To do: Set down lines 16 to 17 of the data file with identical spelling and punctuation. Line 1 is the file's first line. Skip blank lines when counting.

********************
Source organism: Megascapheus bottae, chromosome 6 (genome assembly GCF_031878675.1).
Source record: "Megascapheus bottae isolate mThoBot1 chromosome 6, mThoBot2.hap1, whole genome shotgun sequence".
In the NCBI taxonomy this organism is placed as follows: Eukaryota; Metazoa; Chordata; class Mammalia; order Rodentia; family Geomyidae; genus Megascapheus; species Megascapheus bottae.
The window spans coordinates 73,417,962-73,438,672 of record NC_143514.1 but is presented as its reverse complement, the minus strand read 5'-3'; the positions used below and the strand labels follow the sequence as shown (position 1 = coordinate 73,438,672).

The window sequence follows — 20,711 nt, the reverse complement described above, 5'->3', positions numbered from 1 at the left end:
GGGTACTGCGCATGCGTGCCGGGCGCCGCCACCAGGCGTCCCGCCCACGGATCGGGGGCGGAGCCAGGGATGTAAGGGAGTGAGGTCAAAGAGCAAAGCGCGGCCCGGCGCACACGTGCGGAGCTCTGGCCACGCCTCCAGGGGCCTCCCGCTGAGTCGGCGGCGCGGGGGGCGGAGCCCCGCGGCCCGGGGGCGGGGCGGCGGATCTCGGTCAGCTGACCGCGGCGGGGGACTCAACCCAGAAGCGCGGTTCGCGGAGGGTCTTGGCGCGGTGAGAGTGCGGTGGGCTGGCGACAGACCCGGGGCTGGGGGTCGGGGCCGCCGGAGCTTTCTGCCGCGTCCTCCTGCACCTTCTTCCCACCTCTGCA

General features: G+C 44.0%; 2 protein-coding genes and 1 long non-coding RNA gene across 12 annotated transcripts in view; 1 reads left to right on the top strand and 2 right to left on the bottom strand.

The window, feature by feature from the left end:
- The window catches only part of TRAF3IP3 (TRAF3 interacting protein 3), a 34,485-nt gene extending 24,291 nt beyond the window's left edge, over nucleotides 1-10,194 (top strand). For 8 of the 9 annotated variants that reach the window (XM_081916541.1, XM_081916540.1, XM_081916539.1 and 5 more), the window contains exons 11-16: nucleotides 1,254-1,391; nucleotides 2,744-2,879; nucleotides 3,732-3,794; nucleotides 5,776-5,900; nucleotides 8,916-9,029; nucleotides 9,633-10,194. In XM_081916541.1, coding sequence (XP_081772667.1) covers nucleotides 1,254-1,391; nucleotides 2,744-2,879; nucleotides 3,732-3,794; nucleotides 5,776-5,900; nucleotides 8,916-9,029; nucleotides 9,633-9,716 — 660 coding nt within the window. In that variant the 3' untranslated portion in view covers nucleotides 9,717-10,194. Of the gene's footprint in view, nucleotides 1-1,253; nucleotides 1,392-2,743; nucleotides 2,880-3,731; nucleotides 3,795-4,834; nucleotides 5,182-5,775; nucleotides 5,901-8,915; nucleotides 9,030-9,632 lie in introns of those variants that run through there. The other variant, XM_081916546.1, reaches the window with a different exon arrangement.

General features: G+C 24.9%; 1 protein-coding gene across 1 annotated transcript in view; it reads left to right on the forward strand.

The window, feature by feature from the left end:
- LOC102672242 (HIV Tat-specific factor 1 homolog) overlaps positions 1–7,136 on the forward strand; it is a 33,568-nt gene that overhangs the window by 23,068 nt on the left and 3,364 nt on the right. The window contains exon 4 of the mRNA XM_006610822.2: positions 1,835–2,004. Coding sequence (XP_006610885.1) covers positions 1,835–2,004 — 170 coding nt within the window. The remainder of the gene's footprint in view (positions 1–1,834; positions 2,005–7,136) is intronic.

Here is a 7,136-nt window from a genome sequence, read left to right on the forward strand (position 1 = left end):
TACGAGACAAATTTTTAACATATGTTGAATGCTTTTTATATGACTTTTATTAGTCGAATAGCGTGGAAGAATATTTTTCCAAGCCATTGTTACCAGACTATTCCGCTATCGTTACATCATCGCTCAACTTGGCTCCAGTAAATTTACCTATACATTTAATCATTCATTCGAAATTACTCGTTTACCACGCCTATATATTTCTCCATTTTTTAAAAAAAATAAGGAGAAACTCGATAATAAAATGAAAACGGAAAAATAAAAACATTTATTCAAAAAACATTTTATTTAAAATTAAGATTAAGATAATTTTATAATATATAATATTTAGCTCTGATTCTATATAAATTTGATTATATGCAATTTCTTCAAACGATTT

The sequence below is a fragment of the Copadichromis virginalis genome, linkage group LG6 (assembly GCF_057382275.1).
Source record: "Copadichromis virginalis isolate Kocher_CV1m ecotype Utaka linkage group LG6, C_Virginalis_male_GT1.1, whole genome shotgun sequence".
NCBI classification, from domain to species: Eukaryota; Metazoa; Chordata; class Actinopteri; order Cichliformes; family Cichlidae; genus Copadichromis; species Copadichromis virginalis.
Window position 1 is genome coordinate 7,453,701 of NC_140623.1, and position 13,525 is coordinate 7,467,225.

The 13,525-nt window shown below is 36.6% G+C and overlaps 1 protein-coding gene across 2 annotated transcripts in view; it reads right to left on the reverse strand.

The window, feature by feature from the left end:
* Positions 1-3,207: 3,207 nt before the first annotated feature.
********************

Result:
Source record: "Copadichromis virginalis isolate Kocher_CV1m ecotype Utaka linkage group LG6, C_Virginalis_male_GT1.1, whole genome shotgun sequence".
NCBI classification, from domain to species: Eukaryota; Metazoa; Chordata; class Actinopteri; order Cichliformes; family Cichlidae; genus Copadichromis; species Copadichromis virginalis.